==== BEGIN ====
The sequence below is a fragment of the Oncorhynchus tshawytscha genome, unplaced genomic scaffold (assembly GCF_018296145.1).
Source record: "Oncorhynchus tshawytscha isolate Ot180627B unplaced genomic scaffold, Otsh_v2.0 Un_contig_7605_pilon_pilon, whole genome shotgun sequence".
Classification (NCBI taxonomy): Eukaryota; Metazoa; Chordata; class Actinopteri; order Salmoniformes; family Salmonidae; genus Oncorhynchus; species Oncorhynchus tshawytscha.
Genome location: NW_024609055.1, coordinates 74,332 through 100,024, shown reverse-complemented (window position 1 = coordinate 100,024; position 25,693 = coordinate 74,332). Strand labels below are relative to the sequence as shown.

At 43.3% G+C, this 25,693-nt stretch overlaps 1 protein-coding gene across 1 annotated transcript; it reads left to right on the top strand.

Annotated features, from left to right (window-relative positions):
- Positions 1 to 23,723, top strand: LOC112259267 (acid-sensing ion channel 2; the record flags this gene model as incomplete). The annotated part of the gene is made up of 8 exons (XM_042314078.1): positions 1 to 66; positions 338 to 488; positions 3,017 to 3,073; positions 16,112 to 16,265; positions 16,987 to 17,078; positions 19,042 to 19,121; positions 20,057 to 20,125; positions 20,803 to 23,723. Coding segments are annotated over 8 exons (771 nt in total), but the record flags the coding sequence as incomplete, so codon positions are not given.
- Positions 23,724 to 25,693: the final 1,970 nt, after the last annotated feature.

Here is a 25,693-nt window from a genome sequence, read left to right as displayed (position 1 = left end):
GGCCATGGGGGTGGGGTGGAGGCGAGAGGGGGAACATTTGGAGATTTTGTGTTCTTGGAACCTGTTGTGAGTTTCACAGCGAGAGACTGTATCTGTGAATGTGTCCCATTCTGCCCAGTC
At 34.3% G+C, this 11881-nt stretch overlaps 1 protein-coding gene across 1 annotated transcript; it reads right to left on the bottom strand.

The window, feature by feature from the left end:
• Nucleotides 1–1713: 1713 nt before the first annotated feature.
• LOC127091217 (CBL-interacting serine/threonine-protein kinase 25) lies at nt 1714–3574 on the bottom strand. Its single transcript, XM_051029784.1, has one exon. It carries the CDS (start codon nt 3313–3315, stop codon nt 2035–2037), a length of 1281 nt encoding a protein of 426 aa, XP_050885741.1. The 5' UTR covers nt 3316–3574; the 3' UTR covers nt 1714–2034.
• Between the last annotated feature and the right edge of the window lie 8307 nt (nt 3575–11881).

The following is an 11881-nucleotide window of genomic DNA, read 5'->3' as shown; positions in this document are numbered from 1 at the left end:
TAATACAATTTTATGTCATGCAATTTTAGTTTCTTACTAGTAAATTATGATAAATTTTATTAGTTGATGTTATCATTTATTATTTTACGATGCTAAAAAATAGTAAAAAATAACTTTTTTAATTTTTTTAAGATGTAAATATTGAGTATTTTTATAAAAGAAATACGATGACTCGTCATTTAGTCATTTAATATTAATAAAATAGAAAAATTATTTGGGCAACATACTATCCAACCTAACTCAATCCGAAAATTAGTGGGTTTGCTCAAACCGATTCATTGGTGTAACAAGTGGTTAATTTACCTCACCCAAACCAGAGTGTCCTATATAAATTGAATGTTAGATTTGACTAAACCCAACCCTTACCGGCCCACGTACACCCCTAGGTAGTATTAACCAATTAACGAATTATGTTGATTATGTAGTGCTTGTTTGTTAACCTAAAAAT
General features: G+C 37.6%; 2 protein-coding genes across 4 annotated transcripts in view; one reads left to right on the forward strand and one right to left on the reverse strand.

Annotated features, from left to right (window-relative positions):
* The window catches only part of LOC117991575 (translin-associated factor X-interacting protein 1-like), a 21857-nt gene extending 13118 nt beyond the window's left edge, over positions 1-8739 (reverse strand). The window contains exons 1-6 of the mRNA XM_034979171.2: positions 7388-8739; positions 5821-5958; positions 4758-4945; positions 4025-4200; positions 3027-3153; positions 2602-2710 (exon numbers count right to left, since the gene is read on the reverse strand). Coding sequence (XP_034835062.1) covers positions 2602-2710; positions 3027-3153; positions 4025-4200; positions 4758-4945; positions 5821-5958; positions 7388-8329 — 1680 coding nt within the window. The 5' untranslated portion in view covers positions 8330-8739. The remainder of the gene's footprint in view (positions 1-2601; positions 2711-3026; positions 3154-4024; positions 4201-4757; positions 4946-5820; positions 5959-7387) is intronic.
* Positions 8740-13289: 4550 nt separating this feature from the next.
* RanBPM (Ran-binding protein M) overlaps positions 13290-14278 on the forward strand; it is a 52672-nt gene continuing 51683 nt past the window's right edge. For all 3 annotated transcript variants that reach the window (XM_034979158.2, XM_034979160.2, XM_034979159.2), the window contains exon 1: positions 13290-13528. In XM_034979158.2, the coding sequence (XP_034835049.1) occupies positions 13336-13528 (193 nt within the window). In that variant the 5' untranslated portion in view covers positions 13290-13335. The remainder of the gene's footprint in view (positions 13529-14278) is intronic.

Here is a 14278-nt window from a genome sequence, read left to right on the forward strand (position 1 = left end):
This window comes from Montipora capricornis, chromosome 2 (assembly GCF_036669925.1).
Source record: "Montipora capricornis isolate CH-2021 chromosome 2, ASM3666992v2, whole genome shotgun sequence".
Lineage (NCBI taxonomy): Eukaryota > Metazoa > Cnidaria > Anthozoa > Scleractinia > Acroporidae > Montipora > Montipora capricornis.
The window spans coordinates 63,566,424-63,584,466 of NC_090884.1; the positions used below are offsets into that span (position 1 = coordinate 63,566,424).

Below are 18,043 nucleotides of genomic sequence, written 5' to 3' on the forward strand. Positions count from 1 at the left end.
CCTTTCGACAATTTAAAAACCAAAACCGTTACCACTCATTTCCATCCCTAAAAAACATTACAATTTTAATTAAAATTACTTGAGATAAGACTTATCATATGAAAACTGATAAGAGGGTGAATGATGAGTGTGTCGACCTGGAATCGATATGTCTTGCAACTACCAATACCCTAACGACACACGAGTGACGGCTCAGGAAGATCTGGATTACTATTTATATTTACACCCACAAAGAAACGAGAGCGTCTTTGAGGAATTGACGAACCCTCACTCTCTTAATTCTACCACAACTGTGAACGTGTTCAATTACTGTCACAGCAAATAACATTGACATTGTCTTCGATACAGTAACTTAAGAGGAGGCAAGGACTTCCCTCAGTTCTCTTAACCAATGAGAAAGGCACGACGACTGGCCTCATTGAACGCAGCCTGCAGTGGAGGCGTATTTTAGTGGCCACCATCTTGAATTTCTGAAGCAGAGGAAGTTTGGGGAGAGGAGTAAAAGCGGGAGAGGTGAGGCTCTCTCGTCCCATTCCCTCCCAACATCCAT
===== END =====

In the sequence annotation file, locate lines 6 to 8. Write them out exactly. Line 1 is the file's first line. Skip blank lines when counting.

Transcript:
Annotated features, from left to right (window-relative positions):
- Positions 1 to 23,723, top strand: LOC112259267 (acid-sensing ion channel 2; the record flags this gene model as incomplete). The annotated part of the gene is made up of 8 exons (XM_042314078.1): positions 1 to 66; positions 338 to 488; positions 3,017 to 3,073; positions 16,112 to 16,265; positions 16,987 to 17,078; positions 19,042 to 19,121; positions 20,057 to 20,125; positions 20,803 to 23,723. Coding segments are annotated over 8 exons (771 nt in total), but the record flags the coding sequence as incomplete, so codon positions are not given.
- Positions 23,724 to 25,693: the final 1,970 nt, after the last annotated feature.